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Scramblejams 319 days ago | link

Yes, I sometimes wonder what a veteran of the American Revolutionary War thought when he first saw the Gatling gun.

What would be unusual is if weapon technology _didn't_ increase exponentially in lethality over time.

Given enough time even Little Boy will, to future generations, look to be nearly as puny as a flintlock. Hope we don't do ourselves in.

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Dylan16807 319 days ago | link

If you want to bomb a target smaller than a city then you have to design smaller bombs.

If you want to target cities then you keep making city-sized bombs.

If you want to target larger areas, you're probably going to be most efficient by targeting the cities in that area; go back to the previous step of city-sized bombs.

What's the incentive to increase lethality? If you make huge nukes or equivalently powerful weapons, they overkill your target and have negative side effects back on the homeland.

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svachalek 319 days ago | link

Even sub-city-sized weapons like the ones dropped on Japan are too large to actually launch in the modern world; the political repercussions are much too great. The only use for a nuclear arsenal is to promise Mutually Assured Destruction, and it really doesn't take much for that.

The dangerous super-weapons of the future are small, simple ones that can kill just the right person, anywhere, anytime. That arms race is happening right now, and progress is rapid.

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hga 318 days ago | link

"Yes, I sometimes wonder what a veteran of the American Revolutionary War thought when he first saw the Gatling gun."

Compared to e.g. canister shot from canons I don't think it would have awed them that much (http://en.wikipedia.org/wiki/Canister_shot).

Since at least the Napoleonic Wars, which followed shortly after our Revolutionary war, artillery has generally been the biggest killer on the battlefield.

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vidarh 318 days ago | link

> But it wasn’t. The A-bombs were quite unusual. They were extraordinary weapons, and would have required extraordinary justifications to use on the military, let alone on civilians.

They were extraordinary weapons, but as the article points out: The bombing campaigns were not, other than in doing the damage with much fewer bombs. Japan had seen similar levels of destruction in dozens of cities that summer, and was running out of larger undamaged cities.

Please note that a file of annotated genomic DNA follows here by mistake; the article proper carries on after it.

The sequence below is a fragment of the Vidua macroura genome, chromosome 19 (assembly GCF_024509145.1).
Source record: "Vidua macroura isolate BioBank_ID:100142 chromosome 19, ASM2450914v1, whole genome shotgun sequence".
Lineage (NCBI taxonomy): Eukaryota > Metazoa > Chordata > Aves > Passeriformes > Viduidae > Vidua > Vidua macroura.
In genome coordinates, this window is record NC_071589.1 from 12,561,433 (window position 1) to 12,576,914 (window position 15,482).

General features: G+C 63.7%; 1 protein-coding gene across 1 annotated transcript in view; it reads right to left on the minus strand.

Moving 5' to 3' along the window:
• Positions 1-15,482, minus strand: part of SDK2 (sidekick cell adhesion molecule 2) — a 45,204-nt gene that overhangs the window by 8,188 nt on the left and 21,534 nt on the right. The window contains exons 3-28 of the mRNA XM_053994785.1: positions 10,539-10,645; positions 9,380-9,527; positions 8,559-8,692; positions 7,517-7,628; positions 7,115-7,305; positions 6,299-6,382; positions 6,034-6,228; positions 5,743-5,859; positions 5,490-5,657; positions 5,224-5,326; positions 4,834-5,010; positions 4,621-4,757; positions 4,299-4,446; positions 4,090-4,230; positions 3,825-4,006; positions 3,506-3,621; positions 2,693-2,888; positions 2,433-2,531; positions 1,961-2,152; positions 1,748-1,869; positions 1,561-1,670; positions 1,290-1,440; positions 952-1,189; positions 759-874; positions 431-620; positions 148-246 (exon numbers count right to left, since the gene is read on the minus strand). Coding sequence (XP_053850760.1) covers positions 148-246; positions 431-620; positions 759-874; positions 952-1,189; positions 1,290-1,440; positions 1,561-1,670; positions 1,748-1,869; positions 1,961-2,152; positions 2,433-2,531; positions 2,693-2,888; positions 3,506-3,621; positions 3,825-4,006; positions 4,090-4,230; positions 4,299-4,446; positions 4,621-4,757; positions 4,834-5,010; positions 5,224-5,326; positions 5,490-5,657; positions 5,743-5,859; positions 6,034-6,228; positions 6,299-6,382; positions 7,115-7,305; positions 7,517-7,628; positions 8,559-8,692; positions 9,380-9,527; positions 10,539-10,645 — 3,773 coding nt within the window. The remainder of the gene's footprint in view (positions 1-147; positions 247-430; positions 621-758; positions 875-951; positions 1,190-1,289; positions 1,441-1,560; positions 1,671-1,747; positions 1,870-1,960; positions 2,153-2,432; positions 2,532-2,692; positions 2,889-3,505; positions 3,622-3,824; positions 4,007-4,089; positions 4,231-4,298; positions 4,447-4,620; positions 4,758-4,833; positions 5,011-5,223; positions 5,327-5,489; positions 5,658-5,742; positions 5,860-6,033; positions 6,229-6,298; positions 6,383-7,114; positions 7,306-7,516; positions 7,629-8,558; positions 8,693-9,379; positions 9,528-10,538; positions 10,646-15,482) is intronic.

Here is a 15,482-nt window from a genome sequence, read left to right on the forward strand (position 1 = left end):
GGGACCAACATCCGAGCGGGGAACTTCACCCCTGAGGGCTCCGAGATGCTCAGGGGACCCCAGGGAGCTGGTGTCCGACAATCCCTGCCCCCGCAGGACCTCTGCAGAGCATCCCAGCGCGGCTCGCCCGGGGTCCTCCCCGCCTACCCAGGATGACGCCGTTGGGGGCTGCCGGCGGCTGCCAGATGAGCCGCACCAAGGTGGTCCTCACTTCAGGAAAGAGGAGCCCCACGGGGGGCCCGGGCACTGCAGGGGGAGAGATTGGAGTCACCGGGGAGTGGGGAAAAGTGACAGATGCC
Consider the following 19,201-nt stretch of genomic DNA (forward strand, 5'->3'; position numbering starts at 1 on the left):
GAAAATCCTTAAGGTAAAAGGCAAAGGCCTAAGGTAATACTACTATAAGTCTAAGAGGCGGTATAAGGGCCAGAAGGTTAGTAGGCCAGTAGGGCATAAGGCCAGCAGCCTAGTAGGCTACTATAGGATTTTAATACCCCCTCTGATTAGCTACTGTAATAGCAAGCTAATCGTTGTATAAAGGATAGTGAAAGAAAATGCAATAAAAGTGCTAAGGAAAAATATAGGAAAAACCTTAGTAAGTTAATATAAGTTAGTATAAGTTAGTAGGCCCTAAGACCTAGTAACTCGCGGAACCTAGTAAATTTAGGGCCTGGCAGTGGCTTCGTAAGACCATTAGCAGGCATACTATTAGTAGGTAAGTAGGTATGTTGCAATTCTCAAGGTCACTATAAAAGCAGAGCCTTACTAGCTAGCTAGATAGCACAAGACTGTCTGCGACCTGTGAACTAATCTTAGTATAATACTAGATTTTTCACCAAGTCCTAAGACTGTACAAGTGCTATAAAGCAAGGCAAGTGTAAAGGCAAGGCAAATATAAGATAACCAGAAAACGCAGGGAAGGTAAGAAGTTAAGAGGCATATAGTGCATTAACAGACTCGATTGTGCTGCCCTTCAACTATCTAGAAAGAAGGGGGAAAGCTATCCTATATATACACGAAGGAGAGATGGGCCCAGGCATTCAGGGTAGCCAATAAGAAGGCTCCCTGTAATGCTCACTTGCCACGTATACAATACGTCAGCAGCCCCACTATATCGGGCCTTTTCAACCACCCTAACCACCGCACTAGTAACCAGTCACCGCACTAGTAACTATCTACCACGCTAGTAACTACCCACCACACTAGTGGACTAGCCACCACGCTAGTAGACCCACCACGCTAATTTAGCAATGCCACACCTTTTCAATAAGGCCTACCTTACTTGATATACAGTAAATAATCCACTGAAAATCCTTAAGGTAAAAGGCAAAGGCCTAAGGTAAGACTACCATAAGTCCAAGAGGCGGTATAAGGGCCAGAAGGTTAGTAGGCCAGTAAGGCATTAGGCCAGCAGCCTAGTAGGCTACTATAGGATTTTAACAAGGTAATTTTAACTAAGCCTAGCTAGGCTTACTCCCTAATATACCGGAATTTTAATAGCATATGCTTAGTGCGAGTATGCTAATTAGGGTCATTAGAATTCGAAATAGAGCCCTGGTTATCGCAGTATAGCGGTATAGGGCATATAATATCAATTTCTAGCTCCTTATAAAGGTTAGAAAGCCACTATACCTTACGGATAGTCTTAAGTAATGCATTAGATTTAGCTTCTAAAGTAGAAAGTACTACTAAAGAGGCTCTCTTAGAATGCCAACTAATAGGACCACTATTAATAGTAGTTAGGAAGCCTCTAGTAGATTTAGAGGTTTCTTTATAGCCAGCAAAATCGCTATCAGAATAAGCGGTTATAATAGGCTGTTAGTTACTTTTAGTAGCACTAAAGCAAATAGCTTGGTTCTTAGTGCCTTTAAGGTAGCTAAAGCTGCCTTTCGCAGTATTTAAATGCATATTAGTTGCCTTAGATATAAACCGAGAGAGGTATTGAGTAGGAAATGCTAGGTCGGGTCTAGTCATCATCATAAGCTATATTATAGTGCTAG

With that context, they should require extraordinary justification to use, but no more so than the previous months of firebombing, and the focusing on the use of a nuclear bomb vs. "just" the fire bombing is detracting from the issue of how much of that overall bombing should have been acceptable and how much of it was necessary or served much purpose.

I don't want to excuse the A-bombs, but the article does make a compelling argument that they were not qualitatively different in the suffering caused.

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emmelaich 319 days ago | link

I stunned that you compare the atomic bombing with the Armenian genocide.

The atom bombs saved millions of Japanese lives because the alternative was a protracted brutal ordinary war.

Reminder: the firebombing that preceded the atomic bombs killed a lot more.

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a clever, possibly elegant, algorithm

It’s just barely clever enough that no one thought of it before. It has to be really simple, because the innermost loop (estimating how cloudy a given pixel is) runs several trillion times.

using tools anyone could use (aside from a massive server farm)

EC2’s m2.4xlarge (> 64 gigs of memory, 8 decent cores) is going for $0.14/hour right now. You could run ten of those all day and spend less than on dinner at a restaurant with cloth napkins.

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Heh, yes, we seriously considered the Honda Civic full of external drives option.[0]

Some of our images were from NASA’s hot new GIBS[1] service, which was extremely fast. However, it’d only backfilled about 2/5 of the data we needed, so for the rest of it we were using a legacy endpoint that was launched around 2004ish and has some, let’s say, idiosyncratic caching and throttling systems.

Instead of setting up a special channel, we talked to them and figured out how to shotgun the downloads in a way that wouldn’t kill their cache or require them to give us special treatment. We thought of this on a Friday and wanted to have it ready when we came in on Monday, and it worked. Thus the somewhat blunt methods.

0. For any young persons in the audience, the reference is to “Never underestimate the bandwidth of a station wagon full of tapes hurtling down the highway.” from Tanenbaum’s “Computer Networks”.

1. https://earthdata.nasa.gov/about-eosdis/system-description/g...

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Blue Marble was a big inspiration here, and we’ve had fun comparing notes with some of the people who made it. Blue Marble is, however, ten years old, and has a number of (justifiable) limitations. You can get a sense of these if you zoom in on its depictions of, say, the Niger Delta, or the northern tip of Greenland.